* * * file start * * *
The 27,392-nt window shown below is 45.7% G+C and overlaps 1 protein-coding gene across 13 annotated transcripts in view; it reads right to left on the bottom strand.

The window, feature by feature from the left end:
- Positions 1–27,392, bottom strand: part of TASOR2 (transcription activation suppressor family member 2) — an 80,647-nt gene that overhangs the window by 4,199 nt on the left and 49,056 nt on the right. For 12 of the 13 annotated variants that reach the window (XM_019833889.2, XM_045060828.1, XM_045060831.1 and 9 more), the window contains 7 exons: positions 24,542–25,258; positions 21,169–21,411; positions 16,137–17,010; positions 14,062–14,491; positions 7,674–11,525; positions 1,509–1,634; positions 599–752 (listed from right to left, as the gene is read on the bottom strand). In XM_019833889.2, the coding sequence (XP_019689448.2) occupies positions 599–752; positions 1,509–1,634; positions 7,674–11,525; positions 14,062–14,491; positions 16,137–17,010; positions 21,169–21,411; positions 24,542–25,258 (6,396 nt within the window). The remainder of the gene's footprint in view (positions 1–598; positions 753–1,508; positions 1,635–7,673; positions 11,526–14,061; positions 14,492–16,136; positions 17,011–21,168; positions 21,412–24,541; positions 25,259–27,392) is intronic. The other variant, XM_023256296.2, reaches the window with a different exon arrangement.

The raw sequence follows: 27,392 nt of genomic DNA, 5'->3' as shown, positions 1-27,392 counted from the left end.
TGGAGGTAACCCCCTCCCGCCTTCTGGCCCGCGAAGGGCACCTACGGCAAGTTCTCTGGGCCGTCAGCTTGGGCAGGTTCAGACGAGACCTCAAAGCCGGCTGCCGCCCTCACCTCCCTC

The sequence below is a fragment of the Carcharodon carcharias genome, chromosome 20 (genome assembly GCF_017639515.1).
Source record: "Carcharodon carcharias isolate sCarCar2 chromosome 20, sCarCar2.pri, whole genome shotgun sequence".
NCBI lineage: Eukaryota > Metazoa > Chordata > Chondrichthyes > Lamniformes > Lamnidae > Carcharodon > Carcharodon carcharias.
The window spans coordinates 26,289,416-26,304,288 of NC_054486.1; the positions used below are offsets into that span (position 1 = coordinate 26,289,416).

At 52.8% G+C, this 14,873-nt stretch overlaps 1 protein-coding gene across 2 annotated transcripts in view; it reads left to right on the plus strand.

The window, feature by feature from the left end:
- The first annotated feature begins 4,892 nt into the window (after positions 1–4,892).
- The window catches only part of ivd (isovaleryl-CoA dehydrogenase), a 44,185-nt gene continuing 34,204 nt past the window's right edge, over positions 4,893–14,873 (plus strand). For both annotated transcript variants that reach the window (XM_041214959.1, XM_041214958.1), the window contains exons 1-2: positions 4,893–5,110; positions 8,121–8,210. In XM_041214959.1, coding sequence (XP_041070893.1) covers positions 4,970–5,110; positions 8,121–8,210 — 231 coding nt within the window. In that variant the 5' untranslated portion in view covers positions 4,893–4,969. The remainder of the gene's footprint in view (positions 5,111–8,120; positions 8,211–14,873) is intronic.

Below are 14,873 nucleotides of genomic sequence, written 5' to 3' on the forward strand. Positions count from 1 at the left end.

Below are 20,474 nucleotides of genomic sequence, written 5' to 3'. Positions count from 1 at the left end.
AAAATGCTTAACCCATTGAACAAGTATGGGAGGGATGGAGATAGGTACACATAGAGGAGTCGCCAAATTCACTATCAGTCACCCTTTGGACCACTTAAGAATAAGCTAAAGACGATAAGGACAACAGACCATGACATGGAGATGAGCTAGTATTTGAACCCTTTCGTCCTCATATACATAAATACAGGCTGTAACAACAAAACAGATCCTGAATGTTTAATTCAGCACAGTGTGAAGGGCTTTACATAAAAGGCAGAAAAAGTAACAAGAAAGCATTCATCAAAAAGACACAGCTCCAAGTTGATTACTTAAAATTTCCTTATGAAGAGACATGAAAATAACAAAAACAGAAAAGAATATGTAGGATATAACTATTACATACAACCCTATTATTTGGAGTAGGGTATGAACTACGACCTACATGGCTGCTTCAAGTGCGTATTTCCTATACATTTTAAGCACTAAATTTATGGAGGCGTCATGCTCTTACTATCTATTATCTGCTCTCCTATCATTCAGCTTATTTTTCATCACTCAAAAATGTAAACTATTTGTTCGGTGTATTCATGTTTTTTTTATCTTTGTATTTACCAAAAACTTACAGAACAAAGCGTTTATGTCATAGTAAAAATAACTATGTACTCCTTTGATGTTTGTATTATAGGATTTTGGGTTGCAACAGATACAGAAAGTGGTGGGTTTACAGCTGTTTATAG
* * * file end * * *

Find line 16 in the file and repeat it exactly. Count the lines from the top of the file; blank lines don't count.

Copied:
AAAATGCTTAACCCATTGAACAAGTATGGGAGGGATGGAGATAGGTACACATAGAGGAGTCGCCAAATTCACTATCAGTCACCCTTTGGACCACTTAAGAATAAGCTAAAGACGATAAGGACAACAGACCATGACATGGAGATGAGCTAGTATTTGAACCCTTTCGTCCTCATATACATAAATACAGGCTGTAACAACAAAACAGATCCTGAATGTTTAATTCAGCACAGTGTGAAGGGCTTTACATAAAAGGCAGAAAAAGTAACAAGAAAGCATTCATCAAAAAGACACAGCTCCAAGTTGATTACTTAAAATTTCCTTATGAAGAGACATGAAAATAACAAAAACAGAAAAGAATATGTAGGATATAACTATTACATACAACCCTATTATTTGGAGTAGGGTATGAACTACGACCTACATGGCTGCTTCAAGTGCGTATTTCCTATACATTTTAAGCACTAAATTTATGGAGGCGTCATGCTCTTACTATCTATTATCTGCTCTCCTATCATTCAGCTTATTTTTCATCACTCAAAAATGTAAACTATTTGTTCGGTGTATTCATGTTTTTTTTATCTTTGTATTTACCAAAAACTTACAGAACAAAGCGTTTATGTCATAGTAAAAATAACTATGTACTCCTTTGATGTTTGTATTATAGGATTTTGGGTTGCAACAGATACAGAAAGTGGTGGGTTTACAGCTGTTTATAG